GOOG and IPTV

January 10, 2008

Google announced that it is tying up with Matsushita to launch Internet TV. While this had immediate pop out effect on Matsushita’s shares, GOOG did not show the same effect. Perhaps because of market conditions that day, in addition to the fact that this may not have significant and immediate revenue impact for Google.
However, in the medium term, I see this as a tipping point for you tube. Google proactively bundling some of their more TV-friendly offerings (aka video and photos) with TV makers out there is a smart move that will sit well with the natural upsurge in interest in viewing online video content on TVs. One can only speculate on the ad revenue implications for you tube once this convergence gathers steam.

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Hot off the press:

Google has just announced “Universal Search” (Sergi Brin was in attendance), a moniker for an effort to integrati several channels into the Google search results: Google local, videos, images, books etc. This is bringing together several parts that seemed apparently disparate until now (You Tube, Publishing project, Google Local etc.).

To make this happen, Google has implemented a new scoring algorithm that will be able to compare information from different media (comparing Apples and Oranges as they put it). An example would be whether to rank a video of Martin Luther King higher than an text article about him. Youtube and Google videos will be integrated into the search. The vidoes will be embedded in the search page and the user can view the video without leaving the page. In the initial phase, they will also be pulling in videos from select video sites like Metacafe. This will be a thumbnail that will direct the user to the third-party video site.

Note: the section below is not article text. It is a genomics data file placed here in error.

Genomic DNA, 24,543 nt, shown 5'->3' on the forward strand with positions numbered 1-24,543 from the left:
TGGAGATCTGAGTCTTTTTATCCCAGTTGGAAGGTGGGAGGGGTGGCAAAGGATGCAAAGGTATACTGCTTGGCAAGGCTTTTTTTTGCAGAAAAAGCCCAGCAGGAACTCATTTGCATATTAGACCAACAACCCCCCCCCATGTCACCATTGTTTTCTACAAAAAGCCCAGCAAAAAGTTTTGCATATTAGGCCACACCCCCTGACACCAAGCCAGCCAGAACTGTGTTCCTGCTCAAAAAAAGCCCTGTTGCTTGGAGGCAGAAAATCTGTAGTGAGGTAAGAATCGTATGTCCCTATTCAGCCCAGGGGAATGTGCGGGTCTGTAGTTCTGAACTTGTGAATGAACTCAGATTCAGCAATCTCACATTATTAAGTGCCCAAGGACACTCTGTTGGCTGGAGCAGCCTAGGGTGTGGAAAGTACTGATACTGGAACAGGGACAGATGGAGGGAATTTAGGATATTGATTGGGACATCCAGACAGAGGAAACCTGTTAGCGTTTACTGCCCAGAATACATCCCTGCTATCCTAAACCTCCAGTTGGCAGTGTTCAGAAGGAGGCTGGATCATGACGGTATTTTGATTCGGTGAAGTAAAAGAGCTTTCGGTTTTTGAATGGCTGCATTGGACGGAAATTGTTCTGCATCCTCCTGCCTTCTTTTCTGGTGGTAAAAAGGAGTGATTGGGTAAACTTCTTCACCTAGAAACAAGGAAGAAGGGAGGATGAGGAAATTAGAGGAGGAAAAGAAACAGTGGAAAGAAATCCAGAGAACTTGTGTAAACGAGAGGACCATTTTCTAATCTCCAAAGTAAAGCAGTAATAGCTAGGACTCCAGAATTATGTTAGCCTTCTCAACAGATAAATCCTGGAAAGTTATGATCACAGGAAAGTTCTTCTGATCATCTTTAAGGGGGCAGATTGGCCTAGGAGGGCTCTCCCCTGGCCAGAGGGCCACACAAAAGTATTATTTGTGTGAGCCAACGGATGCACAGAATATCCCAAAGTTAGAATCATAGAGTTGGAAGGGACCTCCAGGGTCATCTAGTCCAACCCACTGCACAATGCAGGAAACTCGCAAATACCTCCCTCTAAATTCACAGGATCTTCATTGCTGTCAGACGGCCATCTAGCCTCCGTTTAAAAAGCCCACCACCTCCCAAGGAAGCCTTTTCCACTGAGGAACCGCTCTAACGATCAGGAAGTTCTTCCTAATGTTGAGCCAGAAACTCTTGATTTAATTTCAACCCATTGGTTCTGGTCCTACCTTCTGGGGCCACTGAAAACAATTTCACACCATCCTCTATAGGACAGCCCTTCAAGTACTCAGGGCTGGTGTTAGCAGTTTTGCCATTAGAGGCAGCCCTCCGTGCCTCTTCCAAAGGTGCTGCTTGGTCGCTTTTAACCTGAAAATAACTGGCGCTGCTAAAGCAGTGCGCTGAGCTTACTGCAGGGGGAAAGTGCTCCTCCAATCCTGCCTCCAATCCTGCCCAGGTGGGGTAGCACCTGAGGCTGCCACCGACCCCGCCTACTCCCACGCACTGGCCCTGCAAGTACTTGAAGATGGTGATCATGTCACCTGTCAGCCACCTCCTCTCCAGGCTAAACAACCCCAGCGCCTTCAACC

Clearly, this will increase the time spent/user on the Google.com site. It’s as if the search results page is becoming a content page to some degree.This may have interesting Advertising implications and may open the door for Google to experiment with display ads on the search page.

Google will also start offering experimental search pieces at www.google.com/experimental
Users will be able to sign up to integrate these experimental features into the search results they see on their screen.

The Google stock is already showing a spike today. It almost seems like Google timed the announcement to prop up the sagging stock price (the YTD growth has been under 2% for 2007).

May 10, 2007

Google has started showing some sponsored search ads at the bottom of the page i.e. below the organic search results. Here is a screenshot –

Google Double Click

April 18, 2007

Microsoft and AT&T claim that the Doubleclick acquisition by Google violates Anti-trust provisions. As is apparent, this is quite ironic coming from players who themselves have a long anti-trust legacy.

I had pointed out a few months ago that Google could become dominant enough to attract attention in this vein. Here is the post.

Google is taking over your desktop. Probably not surprising, given the fact that it appears to be part of their strategy for couple of years now. Increasingly, Google is rolling out services that require a single Google log in and password.